The Poodle Club of South Australia is for people who own a pure bred poodle and for all people interesed in this fantastic breed. Your poodle does not need to have a registered pedigree to join. The aim of the club is to bring together Poodle fanciers from around South Australia, promote our fabulous breed and share our passion for poodles. We educate the public on the advantages of having a purebred poodle. Organise family fun days, social events, Trials, Championship Shows, All Breed Shows and Nationals.
Agility is fun sport for dogs and handlers to get fit together. Dogs are required to negotiate an obstacle course through hoops, tunnels, weaving poles, A frames, dog walks, see-saws and jumps.
The poodles love running around the courses.
There are a number of agility clubs around Adelaide
Registered pedigree puppies will have a blue or orange certified pedigree issued by your state ANKC body. In South Australia it is Dogs SA. Poodles with a blue pedigree paper, The Main Register, may be shown in conformation. Poodles with orange papers, Limited Register, are not to be bred from and cannot compete in conformation shows.
All poodles can compete in other activities, obedience, agility, flyball, tracking, dances with dogs.
Siba sits on the winner’s circle after winning Best in Show during the annual Westminster Kennel Club dog show on February 11, 2020 in New York City, US. Picture: Getty Images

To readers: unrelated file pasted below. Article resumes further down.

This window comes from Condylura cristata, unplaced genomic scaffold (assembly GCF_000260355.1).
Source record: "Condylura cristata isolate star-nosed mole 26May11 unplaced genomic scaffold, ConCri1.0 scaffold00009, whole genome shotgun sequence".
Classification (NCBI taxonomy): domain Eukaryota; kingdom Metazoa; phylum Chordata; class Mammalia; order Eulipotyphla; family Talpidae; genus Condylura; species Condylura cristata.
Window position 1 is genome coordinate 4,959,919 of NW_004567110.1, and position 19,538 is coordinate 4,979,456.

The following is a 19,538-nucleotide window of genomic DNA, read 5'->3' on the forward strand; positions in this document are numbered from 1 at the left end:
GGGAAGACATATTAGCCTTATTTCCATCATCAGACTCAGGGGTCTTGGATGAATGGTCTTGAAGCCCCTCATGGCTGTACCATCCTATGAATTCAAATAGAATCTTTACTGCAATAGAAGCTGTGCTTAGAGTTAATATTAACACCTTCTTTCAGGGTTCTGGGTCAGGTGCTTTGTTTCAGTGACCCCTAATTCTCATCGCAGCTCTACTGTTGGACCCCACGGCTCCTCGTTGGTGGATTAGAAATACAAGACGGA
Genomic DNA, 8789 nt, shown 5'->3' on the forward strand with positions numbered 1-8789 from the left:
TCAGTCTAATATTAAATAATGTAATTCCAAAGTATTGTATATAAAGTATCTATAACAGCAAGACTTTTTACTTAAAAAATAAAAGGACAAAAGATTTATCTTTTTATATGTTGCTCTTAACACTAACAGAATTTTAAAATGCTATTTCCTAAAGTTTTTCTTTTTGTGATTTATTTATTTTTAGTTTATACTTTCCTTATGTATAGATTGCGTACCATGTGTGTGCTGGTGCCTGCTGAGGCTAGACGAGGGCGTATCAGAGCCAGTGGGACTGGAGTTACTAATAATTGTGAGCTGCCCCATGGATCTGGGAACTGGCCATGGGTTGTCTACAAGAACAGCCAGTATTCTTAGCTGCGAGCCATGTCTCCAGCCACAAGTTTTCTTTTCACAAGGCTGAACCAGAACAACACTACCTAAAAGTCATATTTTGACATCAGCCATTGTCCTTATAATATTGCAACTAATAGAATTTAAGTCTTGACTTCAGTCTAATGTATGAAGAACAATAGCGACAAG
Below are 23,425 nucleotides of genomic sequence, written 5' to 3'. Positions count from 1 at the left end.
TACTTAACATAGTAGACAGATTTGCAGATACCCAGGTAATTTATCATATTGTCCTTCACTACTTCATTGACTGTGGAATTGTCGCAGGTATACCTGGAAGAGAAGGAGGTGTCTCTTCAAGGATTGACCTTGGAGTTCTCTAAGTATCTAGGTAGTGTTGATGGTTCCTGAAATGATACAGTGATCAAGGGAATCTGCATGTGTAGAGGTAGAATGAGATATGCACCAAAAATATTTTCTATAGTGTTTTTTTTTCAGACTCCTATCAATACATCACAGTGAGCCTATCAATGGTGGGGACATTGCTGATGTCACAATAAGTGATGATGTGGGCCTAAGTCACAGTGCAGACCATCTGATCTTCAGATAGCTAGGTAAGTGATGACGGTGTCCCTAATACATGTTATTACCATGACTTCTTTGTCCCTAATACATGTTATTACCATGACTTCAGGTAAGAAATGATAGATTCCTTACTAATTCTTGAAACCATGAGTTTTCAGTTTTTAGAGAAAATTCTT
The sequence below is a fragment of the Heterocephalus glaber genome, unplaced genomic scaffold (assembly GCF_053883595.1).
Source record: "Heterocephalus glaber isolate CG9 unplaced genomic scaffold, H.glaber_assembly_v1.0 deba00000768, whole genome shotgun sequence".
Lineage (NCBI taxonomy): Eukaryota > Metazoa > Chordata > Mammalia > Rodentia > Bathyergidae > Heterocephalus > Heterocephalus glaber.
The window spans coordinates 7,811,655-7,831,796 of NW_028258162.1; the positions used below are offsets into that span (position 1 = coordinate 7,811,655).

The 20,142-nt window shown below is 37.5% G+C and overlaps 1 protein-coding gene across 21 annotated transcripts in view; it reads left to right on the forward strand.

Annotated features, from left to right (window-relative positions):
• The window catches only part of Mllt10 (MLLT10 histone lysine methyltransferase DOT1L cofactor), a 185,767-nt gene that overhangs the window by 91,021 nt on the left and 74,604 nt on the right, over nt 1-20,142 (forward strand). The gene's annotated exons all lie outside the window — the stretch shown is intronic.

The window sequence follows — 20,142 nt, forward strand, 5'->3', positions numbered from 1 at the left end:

Poodles in all three sizes compete in the showring. Our main showground is David Roche Park in Kilburn, and most weekends you will find poodle exhibitors in pursuit of the awards and prizes, amongst other breeds of dogs. DogsSA Website has more information
Fun for everyone. Bring the family bring your poodle. Activities - Stalls - New Friends - Social Outings
You may also bring your other doggie family members even if they are not a poodle, as long as one of your pets is a purebred poodle.
Tracking makes use of a poodles natural scenting instincts which is enjoyable and rewarding.
Tracking involves training a dog to follow a ground scent trail and find any discarded articles of clothing along the track.Tracking Dog Club of SA Inc
Poodle Team at Crufts Watch the video on UTube
Attending an obedience club will teach you, by the world’s best practice, to train your dog to become a well mannered, happy, appreciated and accepted member of your family and an animal that is easily acceptable in the wider community
Titles and certificates are awarded after the dog successfully qualifies three times at each level and these titles are then added to the dog’s name.
Dances with Dogs (DWD) is an ANKC sanctioned competition sport comprising Heelwork to Music and Freestyle. DWD competitions provide handlers and their dogs with an opportunity to demonstrate a skilful, choreographed routine, performed to music. DWD has its foundation in traditional obedience heelwork. However, the inclusion of innovative and creative moves, and movement in time to and interpretation of the music are expected. Competitions are held Australia-wide.
Karin Marder and Brax
Rally obedience is conducted in a ring with the handler following a numbered sequence of signs depicting the exercise required to be performed at each station.
Competitors are encouraged to talk to their dogs through the run, they are allowed to tell dogs to sit and stay etc where they wouldn't be allowed in Obedience, they are allowed to Retry stations if they goof (2 retries per course), and the Novice level is all on lead. A Rally O run out is also only about 2 minutes